GP Short Notes # 737, 6 July 2023
Protests over Quran-burning in Sweden: A Profile
On 28 June, Salwan Momika, an Irani immigrant living in Sweden, burnt Quran outside the central mosque in Stockholm on the first day of Eid al-Adha, one of the most important festivals in the Muslim calendar. According to the police, Momika had permission to protest according to the free speech laws. Later, police explained that an investigation is underway to enquire about “agitation against an ethnic group.” Following the Quran-burning protest and the stark criticisms raised against Sweden internationally, the government issued a statement saying that it “strongly rejects the Islamophobic act committed by individuals in Sweden,” and that it “in no way reflects the opinions of the Swedish Government.” The incident sparked varied responses within Sweden and many Muslim-majority countries that condemned the burning.
Repeated Quran burning protests and the influence of far-right politics
Sweden has witnessed such demonstrations in the last couple of years. The riots that broke out in Malmo in 2020 and in the various cities of Malmo, Norrkoping and Orebro in 2022 were instances of Islamophobia. They also marked the rise and the increasing influence of right-wing politics in Sweden.
The catalyst for these riots was Rasmus Paludan, a Danish-Swedish who established the far-right Stram Kurs, or Hard Line movement promoting anti-immigrant and anti-Islam agenda. In January 2023, another Quran-burning protest happened outside the Turkish embassy in Stockholm by a far-right politician against Sweden’s NATO bid. In February 2023 Swedish police took steps to curb such actions citing security risk concerns. The Supreme Administrative Court, however, overturned the decision saying security risk concerns are not enough to limit the right to demonstrate. Thus, the debate in Sweden revolves around free speech laws and the prevailing Islamophobic narratives.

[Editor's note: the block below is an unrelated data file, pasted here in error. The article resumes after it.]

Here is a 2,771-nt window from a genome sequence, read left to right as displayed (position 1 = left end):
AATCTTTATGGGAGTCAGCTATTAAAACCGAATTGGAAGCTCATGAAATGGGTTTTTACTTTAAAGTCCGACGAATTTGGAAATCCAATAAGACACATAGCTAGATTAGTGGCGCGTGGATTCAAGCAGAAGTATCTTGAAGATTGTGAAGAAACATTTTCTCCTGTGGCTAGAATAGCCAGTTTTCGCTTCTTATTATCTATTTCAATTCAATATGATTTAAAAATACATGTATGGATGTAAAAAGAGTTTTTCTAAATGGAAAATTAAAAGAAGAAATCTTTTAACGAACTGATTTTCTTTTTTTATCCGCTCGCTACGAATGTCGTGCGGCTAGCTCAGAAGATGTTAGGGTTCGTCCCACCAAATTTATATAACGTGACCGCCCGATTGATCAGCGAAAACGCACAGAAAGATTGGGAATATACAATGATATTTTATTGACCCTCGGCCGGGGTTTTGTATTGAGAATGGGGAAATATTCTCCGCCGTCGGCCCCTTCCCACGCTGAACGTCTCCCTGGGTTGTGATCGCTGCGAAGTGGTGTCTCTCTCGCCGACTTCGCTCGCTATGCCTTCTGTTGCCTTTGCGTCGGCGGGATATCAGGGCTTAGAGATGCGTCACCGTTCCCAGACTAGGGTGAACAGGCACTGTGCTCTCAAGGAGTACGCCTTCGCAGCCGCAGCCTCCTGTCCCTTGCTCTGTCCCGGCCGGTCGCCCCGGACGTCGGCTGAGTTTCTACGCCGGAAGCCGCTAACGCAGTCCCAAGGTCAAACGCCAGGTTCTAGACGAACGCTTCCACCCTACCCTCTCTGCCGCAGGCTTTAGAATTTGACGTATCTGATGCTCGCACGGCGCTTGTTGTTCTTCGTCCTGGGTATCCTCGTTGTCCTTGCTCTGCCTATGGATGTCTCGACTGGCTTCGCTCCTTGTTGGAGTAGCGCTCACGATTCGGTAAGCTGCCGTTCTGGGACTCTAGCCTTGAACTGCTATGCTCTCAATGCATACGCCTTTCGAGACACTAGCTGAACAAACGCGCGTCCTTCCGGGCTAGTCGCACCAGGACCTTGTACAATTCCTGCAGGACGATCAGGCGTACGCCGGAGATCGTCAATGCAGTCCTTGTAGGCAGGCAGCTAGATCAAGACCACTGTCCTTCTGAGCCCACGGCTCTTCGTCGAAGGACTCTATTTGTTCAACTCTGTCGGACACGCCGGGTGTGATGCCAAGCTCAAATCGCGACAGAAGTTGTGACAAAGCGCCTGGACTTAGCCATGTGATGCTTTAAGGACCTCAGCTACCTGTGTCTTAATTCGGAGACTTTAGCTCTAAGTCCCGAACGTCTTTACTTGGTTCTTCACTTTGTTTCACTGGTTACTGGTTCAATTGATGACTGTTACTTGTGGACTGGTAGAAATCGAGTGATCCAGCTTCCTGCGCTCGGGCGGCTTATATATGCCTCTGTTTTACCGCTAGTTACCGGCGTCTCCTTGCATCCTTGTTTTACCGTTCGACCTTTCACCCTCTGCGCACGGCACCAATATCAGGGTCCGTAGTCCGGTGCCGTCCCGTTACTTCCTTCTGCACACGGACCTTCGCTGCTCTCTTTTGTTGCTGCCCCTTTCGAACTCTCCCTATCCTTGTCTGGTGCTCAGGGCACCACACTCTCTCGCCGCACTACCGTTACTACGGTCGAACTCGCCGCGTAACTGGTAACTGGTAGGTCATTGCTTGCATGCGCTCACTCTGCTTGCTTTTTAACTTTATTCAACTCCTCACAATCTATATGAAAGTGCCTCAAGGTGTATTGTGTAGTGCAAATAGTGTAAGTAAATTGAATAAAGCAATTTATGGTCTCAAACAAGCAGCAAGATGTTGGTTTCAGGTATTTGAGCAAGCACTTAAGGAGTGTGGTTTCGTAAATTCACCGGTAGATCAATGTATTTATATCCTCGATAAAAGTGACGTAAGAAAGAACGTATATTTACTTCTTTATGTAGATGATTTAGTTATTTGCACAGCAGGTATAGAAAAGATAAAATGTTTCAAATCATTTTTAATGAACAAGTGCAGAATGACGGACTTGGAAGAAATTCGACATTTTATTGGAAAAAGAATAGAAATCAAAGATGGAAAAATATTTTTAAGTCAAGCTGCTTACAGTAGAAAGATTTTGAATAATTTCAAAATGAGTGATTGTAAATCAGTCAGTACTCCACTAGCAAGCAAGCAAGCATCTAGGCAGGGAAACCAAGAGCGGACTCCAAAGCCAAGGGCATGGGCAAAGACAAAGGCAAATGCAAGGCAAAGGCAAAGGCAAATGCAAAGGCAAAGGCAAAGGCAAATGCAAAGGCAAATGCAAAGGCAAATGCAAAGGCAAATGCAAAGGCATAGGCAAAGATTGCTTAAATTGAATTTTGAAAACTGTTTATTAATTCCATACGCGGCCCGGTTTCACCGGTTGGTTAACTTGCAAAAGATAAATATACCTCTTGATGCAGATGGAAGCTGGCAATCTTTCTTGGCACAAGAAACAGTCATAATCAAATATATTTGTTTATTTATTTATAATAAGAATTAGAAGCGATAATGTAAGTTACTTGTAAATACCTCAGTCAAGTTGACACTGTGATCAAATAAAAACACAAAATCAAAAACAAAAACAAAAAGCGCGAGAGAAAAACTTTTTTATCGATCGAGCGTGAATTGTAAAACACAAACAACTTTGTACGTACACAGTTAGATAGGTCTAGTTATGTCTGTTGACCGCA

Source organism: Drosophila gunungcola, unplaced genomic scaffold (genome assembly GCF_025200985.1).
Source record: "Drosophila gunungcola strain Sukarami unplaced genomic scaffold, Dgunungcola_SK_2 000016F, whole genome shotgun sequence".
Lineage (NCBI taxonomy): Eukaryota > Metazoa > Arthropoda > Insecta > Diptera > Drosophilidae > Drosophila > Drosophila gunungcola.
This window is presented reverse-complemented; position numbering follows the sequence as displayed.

Opposition from the Muslim-majority countries:
The Muslim-majority countries have raised serious objections and concerns towards the repeated incidents of Quran burning in Sweden. Triggering widespread condemnation, these countries demanded the Swedish government impose bans on such actions hurting religious sentiments. The freedom of speech and expression debate is not well taken in the Islamic world and the recent incident has caused protesters to storm Swedish embassies in Ankara and Baghdad.
Iran, Iraq, Saudi Arabia and Egypt strongly criticized the burning. Iran said the burning reflected “a hateful aggressive spirit that has nothing to do with freedom of expression.” Tehran also refrained from sending its ambassador to Stockholm. Iraq called it “provocative and unacceptable.” Saudi Arabia responded that “these hateful and repeated acts cannot be accepted without any justification.” Morocco, Kuwait, UAE and Jordan recalled their ambassadors to Sweden. On 30 June, Shehbaz Sharif, Prime Minister of Pakistan called for a daylong protest to defend the sanctity of the Quran as the parliament discussed the burning of the Quran in Stockholm.
Karl Ritter and Jan M Olsen, “Quran burnings have Sweden torn between free speech and respecting minorities,” AP News, 05 July 2023
Susan Frazer, “Turkey says Quran burning in Sweden raises questions about its reliability as a possible NATO member,” AP News, 04 July 2023
Alys Davies, “Sweden Quran burning: Protesters storm embassy in Baghdad,” BBC News, 30 June 2023
“Sweden issues rare ban over Quran burning rally,” Deutsche Welle, 08 February 2023
“Dozens arrested at Sweden riots sparked by planned Quran burnings,” BBC News, 18 April 2022